Folic Acid potentiates the effect of memantine on spatial learning and neuronal protection in an Alzheimer's disease transgenic model.

Department of Neurology, National Taiwan University Hospital, College of Medicine, National Taiwan University, Taipei, Taiwan.
Journal of Alzheimer's disease: JAD (Impact Factor: 3.61). 02/2010; 20(2):607-15. DOI: 10.3233/JAD-2010-1396
Source: PubMed

ABSTRACT Folic acid deficiency and hyperhomocysteinemia potentiate amyloid-beta (Abeta) neuron toxicity. Memantine, an NMDA antagonist used in moderate to severe AD, is considered to be neuroprotective. We propose that folic acid might have a synergistic effect for memantine in protecting neurons from Abeta accumulation. We treated 8-month-old Tg2576 transgenic mice with memantine (30 mg/kg/day) with or without folic acid (8 mg/kg/day) for 4 months. Escape latencies in the Morris water maze were significantly shorter in the folic acid-memantine treatment group Tg(+)_M+F compared to both the non-treatment transgenic controls Tg(+) and the memantine-treatment group Tg(+)_M (both p < 0.05). Analysis of Abeta40 and Abeta42 showed lower brain loads in both treatment groups but this did not reach statistical significance. Histopathology analysis showed that Tg(+)_M+F had lower ratios of neuronal damage than Tg(+) (p < 0.001) and Tg(+)_M (p< 0.005). DNA analysis revealed that in the Tg(+)M_+F group, transcription was upregulated in 72 brain genes involved in neurogenesis, neural differentiation, memory, and neurotransmission compared to the Tg(+)_M group. In conclusion, we found that folic acid may potentiate the effect of memantine on spatial learning and neuronal protection. The benefit of combination therapy may be through co-action on the methylation-controlled Abeta production, and modification of brain gene expression.

1 Bookmark
  • [Show abstract] [Hide abstract]
    ABSTRACT: In Alzheimer's disease (AD) basic research and drug discovery, mouse models are essential resources for uncovering biological mechanisms, validating molecular targets and screening potential compounds. Both transgenic and non-genetically modified mouse models enable access to different types of AD-like pathology in vivo. Although there is a wealth of genetic and biochemical studies on proposed AD pathogenic pathways, as a disease that centrally features cognitive failure, the ultimate readout for any interventions should be measures of learning and memory. This is particularly important given the lack of knowledge on disease etiology-assessment by cognitive assays offers the advantage of targeting relevant memory systems without requiring assumptions about pathogenesis. A multitude of behavioral assays are available for assessing cognitive functioning in mouse models, including ones specific for hippocampal-dependent learning and memory. Here we review the basics of available transgenic and non-transgenic AD mouse models and detail three well-established behavioral tasks commonly used for testing hippocampal-dependent cognition in mice-contextual fear conditioning, radial arm water maze and Morris water maze. In particular, we discuss the practical considerations, requirements and caveats of these behavioral testing paradigms.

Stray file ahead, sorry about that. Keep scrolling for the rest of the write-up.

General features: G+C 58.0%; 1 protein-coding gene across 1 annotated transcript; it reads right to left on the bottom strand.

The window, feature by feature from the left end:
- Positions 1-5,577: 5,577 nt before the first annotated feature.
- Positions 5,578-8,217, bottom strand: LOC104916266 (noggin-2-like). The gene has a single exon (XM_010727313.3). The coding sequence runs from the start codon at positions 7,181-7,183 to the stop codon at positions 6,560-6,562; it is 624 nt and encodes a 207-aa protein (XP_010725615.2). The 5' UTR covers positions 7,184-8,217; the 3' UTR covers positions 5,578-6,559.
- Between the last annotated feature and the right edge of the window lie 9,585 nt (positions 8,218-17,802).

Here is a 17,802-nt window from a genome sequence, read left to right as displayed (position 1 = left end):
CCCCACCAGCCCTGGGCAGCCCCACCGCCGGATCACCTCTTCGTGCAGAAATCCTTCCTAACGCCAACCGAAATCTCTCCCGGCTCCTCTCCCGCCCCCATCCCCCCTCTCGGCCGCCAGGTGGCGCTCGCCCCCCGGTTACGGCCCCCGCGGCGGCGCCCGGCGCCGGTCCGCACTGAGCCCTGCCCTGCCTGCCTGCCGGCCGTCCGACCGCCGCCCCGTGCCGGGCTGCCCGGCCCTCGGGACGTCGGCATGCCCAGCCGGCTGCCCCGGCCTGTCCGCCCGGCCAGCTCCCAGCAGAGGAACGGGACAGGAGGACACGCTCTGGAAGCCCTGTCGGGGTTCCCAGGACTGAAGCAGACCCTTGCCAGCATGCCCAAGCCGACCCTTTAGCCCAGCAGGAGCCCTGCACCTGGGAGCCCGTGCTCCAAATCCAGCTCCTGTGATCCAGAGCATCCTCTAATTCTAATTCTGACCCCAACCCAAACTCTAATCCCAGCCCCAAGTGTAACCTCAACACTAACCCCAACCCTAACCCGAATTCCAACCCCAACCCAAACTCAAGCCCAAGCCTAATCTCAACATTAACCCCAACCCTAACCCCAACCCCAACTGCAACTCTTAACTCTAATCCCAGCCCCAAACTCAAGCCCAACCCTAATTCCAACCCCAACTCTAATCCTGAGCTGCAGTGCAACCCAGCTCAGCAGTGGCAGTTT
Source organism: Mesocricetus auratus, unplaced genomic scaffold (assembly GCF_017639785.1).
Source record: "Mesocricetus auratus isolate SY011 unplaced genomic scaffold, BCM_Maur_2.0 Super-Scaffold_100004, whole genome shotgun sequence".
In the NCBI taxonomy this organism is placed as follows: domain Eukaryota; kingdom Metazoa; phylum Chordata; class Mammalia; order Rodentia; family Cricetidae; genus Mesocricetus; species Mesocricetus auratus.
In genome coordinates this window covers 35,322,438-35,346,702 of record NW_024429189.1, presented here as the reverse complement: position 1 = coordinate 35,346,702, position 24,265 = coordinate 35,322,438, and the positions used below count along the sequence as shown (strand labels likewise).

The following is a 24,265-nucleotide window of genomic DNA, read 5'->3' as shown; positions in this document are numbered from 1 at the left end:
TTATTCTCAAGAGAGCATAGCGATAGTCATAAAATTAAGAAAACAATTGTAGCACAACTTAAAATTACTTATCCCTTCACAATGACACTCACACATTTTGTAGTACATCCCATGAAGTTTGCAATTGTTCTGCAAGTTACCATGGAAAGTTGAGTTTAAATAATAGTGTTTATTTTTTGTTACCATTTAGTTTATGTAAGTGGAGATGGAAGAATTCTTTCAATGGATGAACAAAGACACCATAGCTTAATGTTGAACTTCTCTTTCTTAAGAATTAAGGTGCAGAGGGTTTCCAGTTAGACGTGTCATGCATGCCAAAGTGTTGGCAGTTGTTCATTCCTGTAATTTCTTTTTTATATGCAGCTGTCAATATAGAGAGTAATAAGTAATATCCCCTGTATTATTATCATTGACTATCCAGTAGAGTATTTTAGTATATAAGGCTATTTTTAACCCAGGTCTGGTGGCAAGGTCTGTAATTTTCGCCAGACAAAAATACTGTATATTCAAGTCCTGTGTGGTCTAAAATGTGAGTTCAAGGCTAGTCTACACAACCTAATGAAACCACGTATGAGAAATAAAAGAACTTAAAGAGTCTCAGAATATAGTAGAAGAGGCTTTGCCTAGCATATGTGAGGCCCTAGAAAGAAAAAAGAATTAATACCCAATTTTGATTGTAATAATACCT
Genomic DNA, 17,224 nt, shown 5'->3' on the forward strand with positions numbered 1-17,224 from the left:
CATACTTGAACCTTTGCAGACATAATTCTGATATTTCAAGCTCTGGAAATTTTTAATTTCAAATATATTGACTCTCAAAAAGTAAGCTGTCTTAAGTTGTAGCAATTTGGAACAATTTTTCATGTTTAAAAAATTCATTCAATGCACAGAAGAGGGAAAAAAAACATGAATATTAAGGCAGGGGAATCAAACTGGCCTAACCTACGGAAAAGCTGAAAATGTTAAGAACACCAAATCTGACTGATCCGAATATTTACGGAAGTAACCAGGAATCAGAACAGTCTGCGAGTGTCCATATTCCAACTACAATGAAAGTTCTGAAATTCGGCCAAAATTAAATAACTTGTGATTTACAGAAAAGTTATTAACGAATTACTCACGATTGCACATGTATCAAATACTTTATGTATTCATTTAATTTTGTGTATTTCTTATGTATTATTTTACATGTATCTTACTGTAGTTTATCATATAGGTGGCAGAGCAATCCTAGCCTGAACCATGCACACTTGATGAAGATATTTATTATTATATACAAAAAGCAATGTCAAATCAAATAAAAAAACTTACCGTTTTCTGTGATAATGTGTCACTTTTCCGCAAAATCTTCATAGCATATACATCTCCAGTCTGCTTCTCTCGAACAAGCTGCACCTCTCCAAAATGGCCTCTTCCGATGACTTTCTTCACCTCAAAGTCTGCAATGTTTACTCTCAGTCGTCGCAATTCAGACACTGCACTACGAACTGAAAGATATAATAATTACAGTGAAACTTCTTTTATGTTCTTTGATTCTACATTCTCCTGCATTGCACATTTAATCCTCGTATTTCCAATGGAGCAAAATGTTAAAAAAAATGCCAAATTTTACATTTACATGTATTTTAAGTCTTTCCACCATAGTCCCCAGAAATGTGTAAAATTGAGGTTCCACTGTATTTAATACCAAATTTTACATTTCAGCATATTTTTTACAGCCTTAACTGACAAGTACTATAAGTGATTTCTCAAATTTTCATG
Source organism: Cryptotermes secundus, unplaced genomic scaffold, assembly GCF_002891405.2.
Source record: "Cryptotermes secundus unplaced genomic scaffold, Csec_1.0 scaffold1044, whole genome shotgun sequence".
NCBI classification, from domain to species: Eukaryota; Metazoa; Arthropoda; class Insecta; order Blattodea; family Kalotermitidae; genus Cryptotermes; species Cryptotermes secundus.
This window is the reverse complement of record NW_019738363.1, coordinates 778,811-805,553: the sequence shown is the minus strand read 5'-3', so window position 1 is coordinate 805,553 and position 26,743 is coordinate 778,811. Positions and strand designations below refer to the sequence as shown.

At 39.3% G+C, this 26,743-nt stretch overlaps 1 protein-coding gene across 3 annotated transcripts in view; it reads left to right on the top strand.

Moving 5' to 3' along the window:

Biochemical pharmacology 01/2014; · 4.25 Impact Factor
  • Source
    [Show abstract] [Hide abstract]
    ABSTRACT: Recent data support the view that epigenetic processes play a role in memory consolidation and help to transmit acquired memories even across generations in a Lamarckian manner. Drugs that target the epigenetic machinery were found to enhance memory function in rodents and ameliorate disease phenotypes in models for brain diseases such as Alzheimer's disease, Chorea Huntington, Depression or Schizophrenia. In this review, I will give an overview on the current knowledge of epigenetic processes in memory function and brain disease with a focus on Morbus Alzheimer as the most common neurodegenerative disease. I will address the question whether an epigenetic therapy could indeed be a suitable therapeutic avenue to treat brain diseases and discuss the necessary steps that should help to take neuroepigenetic research to the next level.
    The EMBO Journal 04/2014; · 10.75 Impact Factor
  • Source
    [Show abstract] [Hide abstract]
    ABSTRACT: Down syndrome (DS) is a multisystem disorder affecting the cardiovascular, respiratory, gastrointestinal, neurological, hematopoietic, and musculoskeletal systems and is characterized by significant cognitive disability and a possible common pathogenic mechanism with Alzheimer’s disease. During the last decade, numerous studies have supported the notion that the triplication of specific genes on human chromosome 21 plays a significant role in cognitive dysfunction in DS. Here we reviewed studies in trisomic mouse models and humans, including children and adults with DS. In order to identify groups of genes that contribute to cognitive disability in DS, multiple mouse models of DS with segmental trisomy have been generated. Over-expression of these particular genes in DS can lead to dysfunction of several neurotransmitter systems. Therapeutic strategies for DS have either focused on normalizing the expression of triplicated genes with important role in DS or restoring the function of these systems. Indeed, our extensive review of studies on the pathogenesis of DS suggests that one plausible strategy for the treatment of cognitive dysfunction is to target the cholinergic, serotonergic, GABA-ergic, glutamatergic, and norepinephrinergic system. However, a fundamental strategy for treatment of cognitive dysfunction in DS would include reducing to normal levels the expression of specific triplicated genes in affected systems before the onset of neurodegeneration.
    Progress in Neuro-Psychopharmacology and Biological Psychiatry 05/2014; · 4.03 Impact Factor


Available from
May 20, 2014